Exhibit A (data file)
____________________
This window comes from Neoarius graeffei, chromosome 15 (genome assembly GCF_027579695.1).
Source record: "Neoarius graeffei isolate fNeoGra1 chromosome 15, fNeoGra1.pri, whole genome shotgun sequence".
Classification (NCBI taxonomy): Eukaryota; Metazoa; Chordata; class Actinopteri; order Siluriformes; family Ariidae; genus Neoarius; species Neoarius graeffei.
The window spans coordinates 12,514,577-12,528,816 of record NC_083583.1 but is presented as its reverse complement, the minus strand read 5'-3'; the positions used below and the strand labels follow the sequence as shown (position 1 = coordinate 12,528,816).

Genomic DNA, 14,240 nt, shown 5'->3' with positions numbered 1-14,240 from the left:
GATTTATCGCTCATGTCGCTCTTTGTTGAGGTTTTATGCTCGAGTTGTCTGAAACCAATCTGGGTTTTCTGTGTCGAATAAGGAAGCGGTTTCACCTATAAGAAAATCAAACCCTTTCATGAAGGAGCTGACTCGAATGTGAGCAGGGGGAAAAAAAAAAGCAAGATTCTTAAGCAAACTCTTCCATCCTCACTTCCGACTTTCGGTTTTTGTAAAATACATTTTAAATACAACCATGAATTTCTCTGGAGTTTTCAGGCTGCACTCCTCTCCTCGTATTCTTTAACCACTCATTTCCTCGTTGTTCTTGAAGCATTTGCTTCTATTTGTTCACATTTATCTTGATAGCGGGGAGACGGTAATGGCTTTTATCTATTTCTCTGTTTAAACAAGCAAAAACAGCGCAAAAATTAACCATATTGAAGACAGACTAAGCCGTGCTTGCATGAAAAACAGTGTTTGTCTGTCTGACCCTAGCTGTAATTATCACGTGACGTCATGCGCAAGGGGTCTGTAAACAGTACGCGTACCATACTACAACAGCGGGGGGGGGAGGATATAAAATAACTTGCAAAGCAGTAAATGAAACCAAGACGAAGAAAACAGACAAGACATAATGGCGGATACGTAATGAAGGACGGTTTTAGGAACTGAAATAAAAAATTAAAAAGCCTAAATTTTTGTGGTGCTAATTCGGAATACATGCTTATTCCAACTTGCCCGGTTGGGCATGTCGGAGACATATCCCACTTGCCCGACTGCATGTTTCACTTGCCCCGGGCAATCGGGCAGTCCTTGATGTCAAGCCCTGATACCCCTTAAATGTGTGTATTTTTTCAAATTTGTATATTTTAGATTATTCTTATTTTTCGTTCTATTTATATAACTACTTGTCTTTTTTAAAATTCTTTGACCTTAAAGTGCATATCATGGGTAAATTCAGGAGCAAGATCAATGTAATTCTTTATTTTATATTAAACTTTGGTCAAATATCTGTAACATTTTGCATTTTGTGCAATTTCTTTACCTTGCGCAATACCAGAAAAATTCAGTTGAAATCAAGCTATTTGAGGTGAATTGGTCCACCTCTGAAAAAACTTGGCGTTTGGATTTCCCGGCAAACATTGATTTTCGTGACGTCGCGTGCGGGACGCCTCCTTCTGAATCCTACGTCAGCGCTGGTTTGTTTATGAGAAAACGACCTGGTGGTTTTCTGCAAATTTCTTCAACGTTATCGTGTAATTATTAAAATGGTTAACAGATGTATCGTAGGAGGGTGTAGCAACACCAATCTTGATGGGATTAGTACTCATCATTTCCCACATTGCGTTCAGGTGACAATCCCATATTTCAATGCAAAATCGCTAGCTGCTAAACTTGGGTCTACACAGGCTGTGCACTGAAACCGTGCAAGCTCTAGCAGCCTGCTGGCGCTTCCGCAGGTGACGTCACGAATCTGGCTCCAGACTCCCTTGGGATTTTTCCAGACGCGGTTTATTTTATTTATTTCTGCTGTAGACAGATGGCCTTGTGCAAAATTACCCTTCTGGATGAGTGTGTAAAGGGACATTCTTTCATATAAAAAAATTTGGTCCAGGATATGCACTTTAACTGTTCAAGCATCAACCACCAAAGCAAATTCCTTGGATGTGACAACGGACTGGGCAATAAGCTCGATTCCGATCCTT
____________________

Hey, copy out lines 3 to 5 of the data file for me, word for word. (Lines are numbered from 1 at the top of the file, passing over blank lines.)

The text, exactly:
Classification (NCBI taxonomy): Eukaryota; Metazoa; Chordata; class Actinopteri; order Siluriformes; family Ariidae; genus Neoarius; species Neoarius graeffei.
The window spans coordinates 12,514,577-12,528,816 of record NC_083583.1 but is presented as its reverse complement, the minus strand read 5'-3'; the positions used below and the strand labels follow the sequence as shown (position 1 = coordinate 12,528,816).

Genomic DNA, 14,240 nt, shown 5'->3' with positions numbered 1-14,240 from the left: